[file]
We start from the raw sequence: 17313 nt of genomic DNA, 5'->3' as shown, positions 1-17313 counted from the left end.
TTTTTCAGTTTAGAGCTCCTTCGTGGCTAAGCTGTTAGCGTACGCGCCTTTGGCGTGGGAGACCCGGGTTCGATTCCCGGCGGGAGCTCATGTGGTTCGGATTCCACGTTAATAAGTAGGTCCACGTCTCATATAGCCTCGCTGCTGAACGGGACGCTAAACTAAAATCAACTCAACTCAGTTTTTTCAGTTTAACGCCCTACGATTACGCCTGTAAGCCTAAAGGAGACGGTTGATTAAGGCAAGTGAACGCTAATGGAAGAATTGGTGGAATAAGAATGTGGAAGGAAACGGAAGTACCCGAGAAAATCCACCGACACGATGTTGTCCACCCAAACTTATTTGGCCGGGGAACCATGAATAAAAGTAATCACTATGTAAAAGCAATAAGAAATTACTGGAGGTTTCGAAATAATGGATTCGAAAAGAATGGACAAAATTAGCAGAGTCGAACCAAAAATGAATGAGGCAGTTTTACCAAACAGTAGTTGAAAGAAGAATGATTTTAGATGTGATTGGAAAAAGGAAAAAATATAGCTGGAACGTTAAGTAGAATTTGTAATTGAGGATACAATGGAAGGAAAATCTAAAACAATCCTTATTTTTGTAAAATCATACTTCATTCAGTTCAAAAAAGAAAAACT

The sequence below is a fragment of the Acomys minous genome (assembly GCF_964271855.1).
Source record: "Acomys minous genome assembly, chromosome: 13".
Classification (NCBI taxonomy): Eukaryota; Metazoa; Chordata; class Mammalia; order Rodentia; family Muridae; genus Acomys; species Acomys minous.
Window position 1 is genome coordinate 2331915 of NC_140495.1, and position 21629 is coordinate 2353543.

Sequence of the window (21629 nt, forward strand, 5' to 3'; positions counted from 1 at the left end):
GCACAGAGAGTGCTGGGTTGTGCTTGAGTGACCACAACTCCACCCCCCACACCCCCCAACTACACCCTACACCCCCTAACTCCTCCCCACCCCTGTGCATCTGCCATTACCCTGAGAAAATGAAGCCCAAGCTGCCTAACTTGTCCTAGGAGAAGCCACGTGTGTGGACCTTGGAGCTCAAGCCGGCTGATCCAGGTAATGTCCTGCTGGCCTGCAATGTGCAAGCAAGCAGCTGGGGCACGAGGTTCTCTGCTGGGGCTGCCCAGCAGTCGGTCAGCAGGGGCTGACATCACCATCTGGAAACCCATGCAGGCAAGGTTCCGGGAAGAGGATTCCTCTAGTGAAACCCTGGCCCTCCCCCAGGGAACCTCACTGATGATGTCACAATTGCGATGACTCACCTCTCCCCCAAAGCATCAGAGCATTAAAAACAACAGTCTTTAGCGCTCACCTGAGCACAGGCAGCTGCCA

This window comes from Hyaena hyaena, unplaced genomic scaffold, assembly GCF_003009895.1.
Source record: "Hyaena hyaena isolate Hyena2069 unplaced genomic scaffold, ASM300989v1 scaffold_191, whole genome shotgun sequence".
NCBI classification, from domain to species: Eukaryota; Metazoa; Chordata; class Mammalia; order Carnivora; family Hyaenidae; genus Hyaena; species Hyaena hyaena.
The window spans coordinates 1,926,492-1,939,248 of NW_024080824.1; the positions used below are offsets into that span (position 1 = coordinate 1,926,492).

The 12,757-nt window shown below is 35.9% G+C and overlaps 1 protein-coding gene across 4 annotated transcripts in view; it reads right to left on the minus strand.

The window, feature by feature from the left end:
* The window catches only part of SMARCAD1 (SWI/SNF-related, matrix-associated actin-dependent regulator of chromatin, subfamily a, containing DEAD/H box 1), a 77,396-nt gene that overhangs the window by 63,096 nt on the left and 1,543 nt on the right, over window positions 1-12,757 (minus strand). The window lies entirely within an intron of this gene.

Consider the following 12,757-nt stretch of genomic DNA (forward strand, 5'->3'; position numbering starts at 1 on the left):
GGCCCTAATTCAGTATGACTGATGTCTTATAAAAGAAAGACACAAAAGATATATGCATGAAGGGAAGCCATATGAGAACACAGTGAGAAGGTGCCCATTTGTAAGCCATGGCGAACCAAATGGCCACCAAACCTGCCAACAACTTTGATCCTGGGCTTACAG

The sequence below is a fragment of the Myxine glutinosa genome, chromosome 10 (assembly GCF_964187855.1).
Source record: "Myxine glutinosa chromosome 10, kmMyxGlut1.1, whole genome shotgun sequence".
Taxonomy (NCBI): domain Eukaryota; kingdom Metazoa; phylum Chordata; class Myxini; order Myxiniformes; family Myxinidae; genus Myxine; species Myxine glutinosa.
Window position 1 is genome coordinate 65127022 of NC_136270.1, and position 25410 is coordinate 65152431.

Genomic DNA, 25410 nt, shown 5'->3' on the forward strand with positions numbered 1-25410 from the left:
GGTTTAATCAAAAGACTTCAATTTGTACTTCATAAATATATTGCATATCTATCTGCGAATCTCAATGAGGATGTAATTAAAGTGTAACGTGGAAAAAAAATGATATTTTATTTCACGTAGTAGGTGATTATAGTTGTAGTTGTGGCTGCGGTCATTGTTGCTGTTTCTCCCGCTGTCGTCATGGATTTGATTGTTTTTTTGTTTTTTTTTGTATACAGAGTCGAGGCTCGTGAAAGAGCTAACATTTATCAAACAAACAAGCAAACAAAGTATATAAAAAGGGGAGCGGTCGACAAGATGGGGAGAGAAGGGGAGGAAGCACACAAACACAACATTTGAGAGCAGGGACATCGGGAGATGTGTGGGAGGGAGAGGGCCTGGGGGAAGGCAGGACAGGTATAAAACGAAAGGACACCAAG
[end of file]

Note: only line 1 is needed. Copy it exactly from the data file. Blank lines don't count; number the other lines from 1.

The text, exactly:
We start from the raw sequence: 17313 nt of genomic DNA, 5'->3' as shown, positions 1-17313 counted from the left end.